Gateway to the Classics: Ruth of Boston by James Otis
Ruth of Boston by  James Otis

The Rest of the Voyage

From that time until St. George's Day, which you all know is the twenty-third of April, nothing happened deserving of being set down here. Then it was, however, that during the forenoon the captain moved our sails so that the ship would remain idle upon the waters, which is what sailors call "heaving to," and the captains of the other vessels, together with Master Pynchon and many more gentlemen, came on board for a feast.

Lady Arabella and the gentlewomen of our company had dinner in the great cabin, while the gentlemen partook of their good cheer in the roundhouse, as the sailors call it, which is a sort of cabin on the hindermost part of the quarter-deck.

By four o'clock in the afternoon the feast was at an end; the gentlemen who had come to visit us went on board their own ships, and again were the vessels headed for that country of America in which we counted to spend the remainder of our lives.

Susan and I were much together during this voyage, for neither of us made very friendly with the other children, and I do not remember that anything of import happened until we were come, so the captain said, near to the New World.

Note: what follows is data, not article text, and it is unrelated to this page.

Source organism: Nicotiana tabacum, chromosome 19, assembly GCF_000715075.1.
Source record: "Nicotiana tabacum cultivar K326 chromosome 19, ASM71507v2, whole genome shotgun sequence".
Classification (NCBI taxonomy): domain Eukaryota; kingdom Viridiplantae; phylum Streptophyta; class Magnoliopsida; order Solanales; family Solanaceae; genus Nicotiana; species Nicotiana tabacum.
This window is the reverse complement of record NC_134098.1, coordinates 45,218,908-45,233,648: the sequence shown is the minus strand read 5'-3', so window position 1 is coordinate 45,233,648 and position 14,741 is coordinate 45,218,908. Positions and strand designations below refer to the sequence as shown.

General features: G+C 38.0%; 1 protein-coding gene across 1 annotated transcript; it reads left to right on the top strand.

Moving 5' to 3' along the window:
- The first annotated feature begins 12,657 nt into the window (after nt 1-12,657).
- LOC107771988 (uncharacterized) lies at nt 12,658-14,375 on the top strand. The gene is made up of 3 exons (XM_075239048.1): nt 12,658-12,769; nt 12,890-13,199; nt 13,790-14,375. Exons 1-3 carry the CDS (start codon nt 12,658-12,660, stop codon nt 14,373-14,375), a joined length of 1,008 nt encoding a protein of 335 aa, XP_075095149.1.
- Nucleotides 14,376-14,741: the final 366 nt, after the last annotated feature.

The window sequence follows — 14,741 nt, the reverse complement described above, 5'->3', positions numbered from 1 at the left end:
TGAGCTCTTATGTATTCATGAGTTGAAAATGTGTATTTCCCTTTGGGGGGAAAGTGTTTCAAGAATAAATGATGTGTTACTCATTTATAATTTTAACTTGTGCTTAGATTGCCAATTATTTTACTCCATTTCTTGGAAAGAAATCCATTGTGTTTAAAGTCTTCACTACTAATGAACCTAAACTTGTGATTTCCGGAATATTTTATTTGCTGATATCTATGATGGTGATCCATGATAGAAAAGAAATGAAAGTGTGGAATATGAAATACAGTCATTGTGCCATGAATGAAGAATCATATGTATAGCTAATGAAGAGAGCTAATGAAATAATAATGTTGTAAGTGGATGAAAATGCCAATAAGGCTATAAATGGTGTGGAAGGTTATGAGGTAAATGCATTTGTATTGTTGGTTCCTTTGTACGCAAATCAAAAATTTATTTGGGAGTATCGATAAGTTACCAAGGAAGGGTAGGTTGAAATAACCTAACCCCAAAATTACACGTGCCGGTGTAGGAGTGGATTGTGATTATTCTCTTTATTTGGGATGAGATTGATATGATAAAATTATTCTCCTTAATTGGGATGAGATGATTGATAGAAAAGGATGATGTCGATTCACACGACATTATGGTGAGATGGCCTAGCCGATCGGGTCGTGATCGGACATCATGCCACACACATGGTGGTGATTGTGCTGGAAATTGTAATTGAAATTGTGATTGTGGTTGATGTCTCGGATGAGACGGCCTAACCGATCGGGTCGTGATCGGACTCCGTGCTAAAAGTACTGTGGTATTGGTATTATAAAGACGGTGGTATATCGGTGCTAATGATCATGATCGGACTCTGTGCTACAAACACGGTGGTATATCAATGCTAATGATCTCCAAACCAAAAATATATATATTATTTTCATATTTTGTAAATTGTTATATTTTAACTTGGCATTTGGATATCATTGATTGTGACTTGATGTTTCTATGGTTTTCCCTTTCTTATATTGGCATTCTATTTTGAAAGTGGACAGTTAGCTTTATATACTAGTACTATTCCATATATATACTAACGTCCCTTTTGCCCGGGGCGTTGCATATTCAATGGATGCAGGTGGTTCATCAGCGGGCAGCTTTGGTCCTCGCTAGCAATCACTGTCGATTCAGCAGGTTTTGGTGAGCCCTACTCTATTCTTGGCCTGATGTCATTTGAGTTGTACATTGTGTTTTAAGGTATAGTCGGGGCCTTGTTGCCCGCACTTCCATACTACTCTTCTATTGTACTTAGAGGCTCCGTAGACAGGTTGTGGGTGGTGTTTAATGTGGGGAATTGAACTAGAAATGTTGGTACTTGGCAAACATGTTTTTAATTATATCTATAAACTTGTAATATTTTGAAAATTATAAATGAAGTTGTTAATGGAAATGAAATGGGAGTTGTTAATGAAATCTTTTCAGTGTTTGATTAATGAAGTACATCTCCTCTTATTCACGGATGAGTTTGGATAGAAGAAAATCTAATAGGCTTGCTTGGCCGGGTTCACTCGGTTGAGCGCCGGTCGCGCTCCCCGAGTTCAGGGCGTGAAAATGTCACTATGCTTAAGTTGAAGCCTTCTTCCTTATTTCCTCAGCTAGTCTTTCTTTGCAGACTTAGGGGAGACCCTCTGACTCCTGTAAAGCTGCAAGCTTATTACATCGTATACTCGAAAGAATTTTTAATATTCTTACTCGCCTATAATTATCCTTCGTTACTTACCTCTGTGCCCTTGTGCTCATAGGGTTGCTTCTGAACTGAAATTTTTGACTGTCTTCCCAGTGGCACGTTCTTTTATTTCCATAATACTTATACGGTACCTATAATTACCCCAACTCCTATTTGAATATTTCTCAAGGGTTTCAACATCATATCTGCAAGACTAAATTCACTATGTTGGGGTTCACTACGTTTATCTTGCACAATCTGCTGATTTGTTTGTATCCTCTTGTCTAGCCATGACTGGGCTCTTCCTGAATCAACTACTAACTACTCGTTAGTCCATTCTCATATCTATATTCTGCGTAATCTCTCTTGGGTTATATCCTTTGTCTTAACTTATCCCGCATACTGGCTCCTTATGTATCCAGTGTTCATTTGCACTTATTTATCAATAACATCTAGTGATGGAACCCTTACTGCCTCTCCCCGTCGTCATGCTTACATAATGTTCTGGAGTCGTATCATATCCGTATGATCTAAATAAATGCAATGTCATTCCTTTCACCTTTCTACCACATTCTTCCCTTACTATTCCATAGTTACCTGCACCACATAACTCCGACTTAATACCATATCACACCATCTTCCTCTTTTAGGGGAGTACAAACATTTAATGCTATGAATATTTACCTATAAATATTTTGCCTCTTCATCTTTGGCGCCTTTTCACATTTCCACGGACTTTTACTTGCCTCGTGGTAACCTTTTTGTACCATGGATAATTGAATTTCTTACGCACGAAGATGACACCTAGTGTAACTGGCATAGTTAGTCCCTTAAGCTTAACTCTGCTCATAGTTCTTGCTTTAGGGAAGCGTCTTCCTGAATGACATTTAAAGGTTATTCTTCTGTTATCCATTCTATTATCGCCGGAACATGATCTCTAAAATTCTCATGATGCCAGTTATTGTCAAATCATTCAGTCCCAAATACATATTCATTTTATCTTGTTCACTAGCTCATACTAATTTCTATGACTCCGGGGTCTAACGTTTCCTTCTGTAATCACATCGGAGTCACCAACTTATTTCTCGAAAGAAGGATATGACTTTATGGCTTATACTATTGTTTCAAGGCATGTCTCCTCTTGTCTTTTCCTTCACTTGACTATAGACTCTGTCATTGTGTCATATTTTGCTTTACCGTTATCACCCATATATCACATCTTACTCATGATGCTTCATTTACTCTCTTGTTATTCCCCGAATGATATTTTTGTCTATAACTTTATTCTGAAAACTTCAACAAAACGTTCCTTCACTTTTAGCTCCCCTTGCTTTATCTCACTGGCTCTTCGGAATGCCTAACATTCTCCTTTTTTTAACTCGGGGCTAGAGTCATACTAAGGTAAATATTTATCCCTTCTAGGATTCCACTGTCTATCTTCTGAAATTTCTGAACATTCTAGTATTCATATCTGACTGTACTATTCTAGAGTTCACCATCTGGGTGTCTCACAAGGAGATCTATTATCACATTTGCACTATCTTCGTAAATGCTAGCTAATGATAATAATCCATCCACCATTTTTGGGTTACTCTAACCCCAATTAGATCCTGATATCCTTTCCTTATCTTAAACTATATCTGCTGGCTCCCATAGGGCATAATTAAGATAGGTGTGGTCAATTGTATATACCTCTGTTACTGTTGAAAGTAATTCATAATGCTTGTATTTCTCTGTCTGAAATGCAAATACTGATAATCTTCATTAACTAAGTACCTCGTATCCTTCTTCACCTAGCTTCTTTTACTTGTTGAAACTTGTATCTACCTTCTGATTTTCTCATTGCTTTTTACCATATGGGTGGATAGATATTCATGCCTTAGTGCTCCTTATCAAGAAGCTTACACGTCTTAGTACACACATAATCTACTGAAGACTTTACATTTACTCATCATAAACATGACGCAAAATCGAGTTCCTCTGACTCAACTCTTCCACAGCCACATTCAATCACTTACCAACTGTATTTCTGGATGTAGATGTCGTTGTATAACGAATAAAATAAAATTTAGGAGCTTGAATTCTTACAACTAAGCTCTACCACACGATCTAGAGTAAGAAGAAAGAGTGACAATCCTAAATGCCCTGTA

It is not needed I should set down that again and again were there furious storms, when it seemed certain our ship would be sunk, for there was so much of such disagreeable weather during the nine weeks of voyaging, that if I were to make a record of each unpleasant day, this diary would be filled with little else.

I have set down, however, that on the seventh day of June, which was Monday, we had come, so Master Winthrop said, off "the Banks," where was good fishing to be found; but why this particular spot on the ocean should be called the Banks, neither Susan nor I could understand. The waves were much like those we had seen from day to day; but yet, in some way, the captain knew that we had come to the place where it would be possible to take fish in great numbers, and so we did.


It is not seemly a young girl should set down the fact, with much of satisfaction, that she enjoyed unduly the food before her, and yet I must confess that those fish tasted most delicious after we had been feeding upon pickled pork, or pickled beef, with never anything fresh to take from one's mouth the flavor of salt.

It was a feast, as Susan and I looked at the matter, far exceeding that which we had on St. George's Day, and surely more enjoyable to us, for what can be better pleasing to the mouth than a slice of fresh codfish, fried until it is so brown as to be almost beautiful, after one has had nothing save that which is pickled?

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